I haven’t ever cooked veal, honestly, but I can imagine the sauce would be fantastic over some broiled lamb chops!

  3. Brian on January 15, 2013 at 3:39 pm

    I was thinking of making pork tenderloin for dinner tonight. Perfect timing!

    • Hilah on January 16, 2013 at 9:11 pm

      I love it when that happens! Enjoy, Brian!

  4. Gunnar on January 17, 2013 at 8:49 am

    Hello Hilah! Huge fan from Norway chiming in here. 🙂

    That apricot sauce of yours looks really delicious! What would you serve with the tenderloin and sauce? Rice, perhaps?

    • Hilah on January 17, 2013 at 1:14 pm

      Hi Gunnar! Yes, I think rice would be great with this, as well as sweet potatoes or even buttered barley!

  5. Amber Boegly on January 17, 2013 at 7:30 pm

    This looks AMAZING. I can hear my tummy growling DEMANDING I try this. I don’t cook or eat pork very often, but this looks so irresistible and yummy. Can’t wait to give it a shot.

    • Hilah on January 18, 2013 at 9:18 am

      I think you’ll love this, Amber! We did. And leftover pork went into a stirfry. 🙂

      • Larry Johnson on August 5, 2013 at 4:24 pm

        You mean there were left-overs…?

        • Hilah on August 5, 2013 at 5:59 pm

          Ha! Well, with only two of us, we have tons of leftovers all the time. 🙂

  6. JB on February 2, 2013 at 10:22 pm

    Hilah. Seriously. This apricot sauce is the boss. And so are you!! We love this recipe and we love you too. Keep it up dudette!!!

    • Hilah on February 3, 2013 at 12:15 pm

      Ha! I know, right?! I actually made this dish for some friends just last night. 🙂 Thanks for writing!

  7. Karen on May 13, 2013 at 3:42 pm

    how can anyone take you seriously with your inappropriate mouth. You swear in your article and make inappropriate sexual comment in video. Shame!

    • Hilah on May 13, 2013 at 4:29 pm

      Au contraire. Shame on you for coming to my “house” and trying to shame me for behaving differently than you think I should behave.

      • larry kimball on May 13, 2013 at 5:17 pm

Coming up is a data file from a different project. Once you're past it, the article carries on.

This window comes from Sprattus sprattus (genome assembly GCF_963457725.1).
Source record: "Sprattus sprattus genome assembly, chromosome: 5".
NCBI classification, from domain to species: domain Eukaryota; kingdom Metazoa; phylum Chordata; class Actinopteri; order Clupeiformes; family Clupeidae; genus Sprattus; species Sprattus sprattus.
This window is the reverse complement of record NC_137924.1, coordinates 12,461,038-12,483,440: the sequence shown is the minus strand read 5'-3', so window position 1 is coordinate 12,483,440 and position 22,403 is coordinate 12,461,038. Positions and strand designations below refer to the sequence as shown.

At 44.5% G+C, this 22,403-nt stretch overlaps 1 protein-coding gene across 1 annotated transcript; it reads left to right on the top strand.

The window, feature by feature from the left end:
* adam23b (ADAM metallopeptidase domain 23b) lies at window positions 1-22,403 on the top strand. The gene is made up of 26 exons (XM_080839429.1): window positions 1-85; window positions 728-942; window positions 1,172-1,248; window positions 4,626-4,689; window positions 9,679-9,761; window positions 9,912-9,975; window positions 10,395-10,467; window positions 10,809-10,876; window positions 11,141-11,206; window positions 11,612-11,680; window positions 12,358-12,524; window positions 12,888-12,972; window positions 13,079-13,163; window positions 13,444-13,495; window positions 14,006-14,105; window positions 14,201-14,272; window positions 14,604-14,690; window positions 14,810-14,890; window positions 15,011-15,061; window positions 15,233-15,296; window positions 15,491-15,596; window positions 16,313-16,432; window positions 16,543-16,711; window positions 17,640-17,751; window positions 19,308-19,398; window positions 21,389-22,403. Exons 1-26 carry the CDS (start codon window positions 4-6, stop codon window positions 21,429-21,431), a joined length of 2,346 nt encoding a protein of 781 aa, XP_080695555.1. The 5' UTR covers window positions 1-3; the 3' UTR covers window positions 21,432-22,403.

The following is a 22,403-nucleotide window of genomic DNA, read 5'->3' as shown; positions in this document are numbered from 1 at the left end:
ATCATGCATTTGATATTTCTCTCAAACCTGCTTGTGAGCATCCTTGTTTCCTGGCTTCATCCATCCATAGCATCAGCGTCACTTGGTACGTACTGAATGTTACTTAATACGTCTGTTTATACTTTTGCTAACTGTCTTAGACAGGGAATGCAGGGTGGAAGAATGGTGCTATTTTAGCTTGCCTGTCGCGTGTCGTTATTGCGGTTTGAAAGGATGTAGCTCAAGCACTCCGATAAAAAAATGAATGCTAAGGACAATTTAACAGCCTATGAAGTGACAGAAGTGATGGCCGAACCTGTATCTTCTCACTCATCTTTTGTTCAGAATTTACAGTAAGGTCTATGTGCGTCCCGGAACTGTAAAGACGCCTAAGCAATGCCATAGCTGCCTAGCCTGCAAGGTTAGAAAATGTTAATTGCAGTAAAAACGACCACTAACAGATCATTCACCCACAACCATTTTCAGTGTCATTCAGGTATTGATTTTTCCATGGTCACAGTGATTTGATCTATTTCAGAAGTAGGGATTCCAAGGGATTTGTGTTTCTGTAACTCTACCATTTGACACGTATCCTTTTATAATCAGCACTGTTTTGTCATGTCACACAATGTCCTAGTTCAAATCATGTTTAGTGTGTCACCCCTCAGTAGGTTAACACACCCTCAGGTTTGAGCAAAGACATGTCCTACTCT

Hey, Hilah, I just read the post some this Karen person. There is No shame in your presentations! I read them all, and I am fairly conservative. If she does not agree with your very successful manner of presentation, then she can choose not to access them. As for the rest of us, we love you! Don’t change a god-damn thing! Be proud that your following is growning daily, and keep up the great work. Signed, Your Most Loyal Florida Fan.

      • Kevin on December 16, 2023 at 7:34 pm

        I have been making this now for a decade! it’s always delicious! You had a Karen in your comments before Karens were a thing. Too funny.

  8. Veronika on May 17, 2013 at 8:19 am

    Hey Hilah, thank you for this recipe! So good! I could just eat the sauce itself without meat (which I did in the end but my boyfriend said I am weird 🙂 ) The apricot sauce and pork went really well together and the meat was super tender and juicy. Many many thanks!

    • Hilah on May 19, 2013 at 9:18 am

      That’s wonderful news, Veronika! I ate the sauce by itself, too, so I guess we are both weird. 😉 I’m really happy you both liked it so much. Thanks for writing!

  9. Lorena on August 7, 2013 at 9:35 pm

    I made this for my family tonight, and it was delicious! I FINALLY know how to cook a succulent pork tenderloin thanks to you, Hilah 🙂

    • Hilah on August 8, 2013 at 7:46 am

      Marvelous, Lorena! I’m SO happy to hear that! Hope you try it with some variations of your own now that you have the basics down. 🙂

  10. Terry on August 8, 2013 at 8:46 pm

    Just finished dinner of roast pork tenderloin with raspberry sauce since I didn’t have apricot preserves handy. We had it with rice medley and a big green salad. It tasted great. The roasting came out really good. Before I served it I added the sauce into the roasting pan so I could be sure to have all the brown bits. Oddly I’ve never done pork tenderloin before because so often all you see are the marinated ones which just look disgusting. Thanks Hilah! This will definitely be repeated.